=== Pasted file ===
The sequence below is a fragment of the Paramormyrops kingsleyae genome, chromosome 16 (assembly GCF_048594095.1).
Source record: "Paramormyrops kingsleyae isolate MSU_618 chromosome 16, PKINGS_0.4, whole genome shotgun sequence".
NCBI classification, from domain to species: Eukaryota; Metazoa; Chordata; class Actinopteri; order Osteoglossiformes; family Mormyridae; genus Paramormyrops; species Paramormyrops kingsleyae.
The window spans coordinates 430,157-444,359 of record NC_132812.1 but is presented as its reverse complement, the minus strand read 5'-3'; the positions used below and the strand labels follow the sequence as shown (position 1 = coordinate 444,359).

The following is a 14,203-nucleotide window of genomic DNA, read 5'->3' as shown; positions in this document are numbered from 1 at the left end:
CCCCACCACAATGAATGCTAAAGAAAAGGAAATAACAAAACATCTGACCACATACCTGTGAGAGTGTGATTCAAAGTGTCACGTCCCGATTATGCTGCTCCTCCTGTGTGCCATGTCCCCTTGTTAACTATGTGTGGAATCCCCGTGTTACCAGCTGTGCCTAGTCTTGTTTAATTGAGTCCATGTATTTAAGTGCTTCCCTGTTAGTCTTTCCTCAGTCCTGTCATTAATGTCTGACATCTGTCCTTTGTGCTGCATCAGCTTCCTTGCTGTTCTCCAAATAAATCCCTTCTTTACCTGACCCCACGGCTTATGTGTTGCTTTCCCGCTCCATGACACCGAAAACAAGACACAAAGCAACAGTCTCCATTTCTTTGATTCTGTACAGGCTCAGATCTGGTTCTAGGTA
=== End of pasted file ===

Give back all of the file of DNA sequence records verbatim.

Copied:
The sequence below is a fragment of the Paramormyrops kingsleyae genome, chromosome 16 (assembly GCF_048594095.1).
Source record: "Paramormyrops kingsleyae isolate MSU_618 chromosome 16, PKINGS_0.4, whole genome shotgun sequence".
NCBI classification, from domain to species: Eukaryota; Metazoa; Chordata; class Actinopteri; order Osteoglossiformes; family Mormyridae; genus Paramormyrops; species Paramormyrops kingsleyae.
The window spans coordinates 430,157-444,359 of record NC_132812.1 but is presented as its reverse complement, the minus strand read 5'-3'; the positions used below and the strand labels follow the sequence as shown (position 1 = coordinate 444,359).

The following is a 14,203-nucleotide window of genomic DNA, read 5'->3' as shown; positions in this document are numbered from 1 at the left end:
CCCCACCACAATGAATGCTAAAGAAAAGGAAATAACAAAACATCTGACCACATACCTGTGAGAGTGTGATTCAAAGTGTCACGTCCCGATTATGCTGCTCCTCCTGTGTGCCATGTCCCCTTGTTAACTATGTGTGGAATCCCCGTGTTACCAGCTGTGCCTAGTCTTGTTTAATTGAGTCCATGTATTTAAGTGCTTCCCTGTTAGTCTTTCCTCAGTCCTGTCATTAATGTCTGACATCTGTCCTTTGTGCTGCATCAGCTTCCTTGCTGTTCTCCAAATAAATCCCTTCTTTACCTGACCCCACGGCTTATGTGTTGCTTTCCCGCTCCATGACACCGAAAACAAGACACAAAGCAACAGTCTCCATTTCTTTGATTCTGTACAGGCTCAGATCTGGTTCTAGGTA